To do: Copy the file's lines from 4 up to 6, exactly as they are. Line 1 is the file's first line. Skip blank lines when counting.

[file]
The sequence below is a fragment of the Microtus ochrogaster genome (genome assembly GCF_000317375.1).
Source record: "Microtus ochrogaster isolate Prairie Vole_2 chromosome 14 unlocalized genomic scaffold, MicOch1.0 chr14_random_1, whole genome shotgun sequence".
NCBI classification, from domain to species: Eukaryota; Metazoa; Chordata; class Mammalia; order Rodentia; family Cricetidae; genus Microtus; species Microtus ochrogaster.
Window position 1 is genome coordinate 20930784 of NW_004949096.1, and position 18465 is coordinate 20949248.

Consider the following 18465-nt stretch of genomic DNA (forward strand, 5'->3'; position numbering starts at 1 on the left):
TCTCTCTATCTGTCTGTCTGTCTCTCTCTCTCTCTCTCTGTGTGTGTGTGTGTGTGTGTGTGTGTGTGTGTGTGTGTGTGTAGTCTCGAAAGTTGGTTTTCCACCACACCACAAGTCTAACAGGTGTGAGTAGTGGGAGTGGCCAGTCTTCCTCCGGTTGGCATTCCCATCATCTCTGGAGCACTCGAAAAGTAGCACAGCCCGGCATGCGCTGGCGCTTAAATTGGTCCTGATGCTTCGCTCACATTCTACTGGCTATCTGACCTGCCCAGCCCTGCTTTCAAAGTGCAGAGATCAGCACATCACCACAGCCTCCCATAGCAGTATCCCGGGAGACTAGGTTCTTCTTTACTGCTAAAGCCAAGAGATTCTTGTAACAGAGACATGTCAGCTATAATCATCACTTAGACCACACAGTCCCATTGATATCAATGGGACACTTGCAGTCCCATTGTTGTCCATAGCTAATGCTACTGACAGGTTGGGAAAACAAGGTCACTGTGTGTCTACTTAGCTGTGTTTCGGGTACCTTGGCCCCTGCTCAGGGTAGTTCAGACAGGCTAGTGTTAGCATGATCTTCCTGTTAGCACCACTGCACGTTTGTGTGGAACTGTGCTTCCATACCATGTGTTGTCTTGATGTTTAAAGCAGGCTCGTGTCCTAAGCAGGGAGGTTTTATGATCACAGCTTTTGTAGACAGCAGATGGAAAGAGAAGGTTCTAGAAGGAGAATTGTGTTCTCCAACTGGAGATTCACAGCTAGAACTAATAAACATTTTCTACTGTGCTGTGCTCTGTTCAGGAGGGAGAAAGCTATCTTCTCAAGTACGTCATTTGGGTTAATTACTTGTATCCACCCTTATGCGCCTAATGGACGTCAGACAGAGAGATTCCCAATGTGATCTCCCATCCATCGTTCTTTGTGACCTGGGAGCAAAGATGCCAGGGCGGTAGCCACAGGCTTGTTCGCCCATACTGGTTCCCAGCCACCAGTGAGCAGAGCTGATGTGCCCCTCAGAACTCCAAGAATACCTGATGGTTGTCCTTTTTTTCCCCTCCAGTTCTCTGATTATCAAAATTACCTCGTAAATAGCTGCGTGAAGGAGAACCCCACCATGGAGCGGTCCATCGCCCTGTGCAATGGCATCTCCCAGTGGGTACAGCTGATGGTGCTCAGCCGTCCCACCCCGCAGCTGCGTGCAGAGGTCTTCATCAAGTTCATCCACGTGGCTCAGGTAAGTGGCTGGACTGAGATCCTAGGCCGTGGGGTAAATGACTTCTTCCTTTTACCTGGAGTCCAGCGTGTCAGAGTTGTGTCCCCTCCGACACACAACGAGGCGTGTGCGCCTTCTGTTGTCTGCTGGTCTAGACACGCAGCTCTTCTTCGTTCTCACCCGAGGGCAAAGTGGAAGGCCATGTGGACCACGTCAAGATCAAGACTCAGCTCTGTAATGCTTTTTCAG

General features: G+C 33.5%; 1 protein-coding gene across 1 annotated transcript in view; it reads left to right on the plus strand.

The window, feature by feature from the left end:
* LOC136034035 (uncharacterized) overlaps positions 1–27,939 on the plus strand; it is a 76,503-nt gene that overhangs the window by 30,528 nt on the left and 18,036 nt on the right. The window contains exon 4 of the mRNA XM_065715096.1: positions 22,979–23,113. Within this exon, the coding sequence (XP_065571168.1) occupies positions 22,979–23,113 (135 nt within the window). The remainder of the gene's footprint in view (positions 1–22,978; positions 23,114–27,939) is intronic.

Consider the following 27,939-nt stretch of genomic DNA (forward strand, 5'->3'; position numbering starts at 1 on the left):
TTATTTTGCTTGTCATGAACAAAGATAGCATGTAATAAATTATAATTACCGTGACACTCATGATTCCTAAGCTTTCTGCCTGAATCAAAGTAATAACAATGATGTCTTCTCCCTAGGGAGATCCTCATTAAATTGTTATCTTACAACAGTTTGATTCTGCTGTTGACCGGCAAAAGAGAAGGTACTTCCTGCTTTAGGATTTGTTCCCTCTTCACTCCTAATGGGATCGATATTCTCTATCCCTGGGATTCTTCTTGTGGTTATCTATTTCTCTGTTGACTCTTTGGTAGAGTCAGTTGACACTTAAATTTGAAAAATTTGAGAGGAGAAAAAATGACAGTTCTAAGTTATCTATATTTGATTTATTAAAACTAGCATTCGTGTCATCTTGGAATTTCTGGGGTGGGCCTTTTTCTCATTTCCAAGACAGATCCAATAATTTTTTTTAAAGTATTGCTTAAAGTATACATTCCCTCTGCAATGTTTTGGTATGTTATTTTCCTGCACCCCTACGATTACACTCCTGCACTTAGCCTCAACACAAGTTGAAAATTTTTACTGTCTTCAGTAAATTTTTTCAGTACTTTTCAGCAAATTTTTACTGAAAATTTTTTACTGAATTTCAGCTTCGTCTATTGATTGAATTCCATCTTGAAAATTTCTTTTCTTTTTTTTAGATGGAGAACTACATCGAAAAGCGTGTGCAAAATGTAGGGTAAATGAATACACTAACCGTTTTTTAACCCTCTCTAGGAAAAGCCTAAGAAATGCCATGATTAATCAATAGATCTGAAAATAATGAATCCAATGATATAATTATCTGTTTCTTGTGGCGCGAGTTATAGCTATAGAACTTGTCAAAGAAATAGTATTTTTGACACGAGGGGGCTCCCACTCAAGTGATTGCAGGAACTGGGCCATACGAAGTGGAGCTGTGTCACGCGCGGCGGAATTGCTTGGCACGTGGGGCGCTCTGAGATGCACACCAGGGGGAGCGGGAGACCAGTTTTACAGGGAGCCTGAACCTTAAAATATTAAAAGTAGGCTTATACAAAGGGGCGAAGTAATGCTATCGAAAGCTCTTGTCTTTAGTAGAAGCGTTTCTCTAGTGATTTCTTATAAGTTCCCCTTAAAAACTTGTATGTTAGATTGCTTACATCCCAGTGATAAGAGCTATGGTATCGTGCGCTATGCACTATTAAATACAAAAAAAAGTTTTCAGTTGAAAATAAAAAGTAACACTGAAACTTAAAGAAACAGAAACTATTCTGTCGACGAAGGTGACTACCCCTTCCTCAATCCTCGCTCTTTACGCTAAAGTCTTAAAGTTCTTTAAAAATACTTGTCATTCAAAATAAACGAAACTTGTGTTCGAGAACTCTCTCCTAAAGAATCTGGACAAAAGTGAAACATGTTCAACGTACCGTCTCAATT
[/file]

Window position 1 is genome coordinate 20930784 of NW_004949096.1, and position 18465 is coordinate 20949248.

Consider the following 18465-nt stretch of genomic DNA (forward strand, 5'->3'; position numbering starts at 1 on the left):
TCTCTCTATCTGTCTGTCTGTCTCTCTCTCTCTCTCTCTGTGTGTGTGTGTGTGTGTGTGTGTGTGTGTGTGTGTGTGTGTAGTCTCGAAAGTTGGTTTTCCACCACACCACAAGTCTAACAGGTGTGAGTAGTGGGAGTGGCCAGTCTTCCTCCGGTTGGCATTCCCATCATCTCTGGAGCACTCGAAAAGTAGCACAGCCCGGCATGCGCTGGCGCTTAAATTGGTCCTGATGCTTCGCTCACATTCTACTGGCTATCTGACCTGCCCAGCCCTGCTTTCAAAGTGCAGAGATCAGCACATCACCACAGCCTCCCATAGCAGTATCCCGGGAGACTAGGTTCTTCTTTACTGCTAAAGCCAAGAGATTCTTGTAACAGAGACATGTCAGCTATAATCATCACTTAGACCACACAGTCCCATTGATATCAATGGGACACTTGCAGTCCCATTGTTGTCCATAGCTAATGCTACTGACAGGTTGGGAAAACAAGGTCACTGTGTGTCTACTTAGCTGTGTTTCGGGTACCTTGGCCCCTGCTCAGGGTAGTTCAGACAGGCTAGTGTTAGCATGATCTTCCTGTTAGCACCACTGCACGTTTGTGTGGAACTGTGCTTCCATACCATGTGTTGTCTTGATGTTTAAAGCAGGCTCGTGTCCTAAGCAGGGAGGTTTTATGATCACAGCTTTTGTAGACAGCAGATGGAAAGAGAAGGTTCTAGAAGGAGAATTGTGTTCTCCAACTGGAGATTCACAGCTAGAACTAATAAACATTTTCTACTGTGCTGTGCTCTGTTCAGGAGGGAGAAAGCTATCTTCTCAAGTACGTCATTTGGGTTAATTACTTGTATCCACCCTTATGCGCCTAATGGACGTCAGACAGAGAGATTCCCAATGTGATCTCCCATCCATCGTTCTTTGTGACCTGGGAGCAAAGATGCCAGGGCGGTAGCCACAGGCTTGTTCGCCCATACTGGTTCCCAGCCACCAGTGAGCAGAGCTGATGTGCCCCTCAGAACTCCAAGAATACCTGATGGTTGTCCTTTTTTTCCCCTCCAGTTCTCTGATTATCAAAATTACCTCGTAAATAGCTGCGTGAAGGAGAACCCCACCATGGAGCGGTCCATCGCCCTGTGCAATGGCATCTCCCAGTGGGTACAGCTGATGGTGCTCAGCCGTCCCACCCCGCAGCTGCGTGCAGAGGTCTTCATCAAGTTCATCCACGTGGCTCAGGTAAGTGGCTGGACTGAGATCCTAGGCCGTGGGGTAAATGACTTCTTCCTTTTACCTGGAGTCCAGCGTGTCAGAGTTGTGTCCCCTCCGACACACAACGAGGCGTGTGCGCCTTCTGTTGTCTGCTGGTCTAGACACGCAGCTCTTCTTCGTTCTCACCCGAGGGCAAAGTGGAAGGCCATGTGGACCACGTCAAGATCAAGACTCAGCTCTGTAATGCTTTTTCAG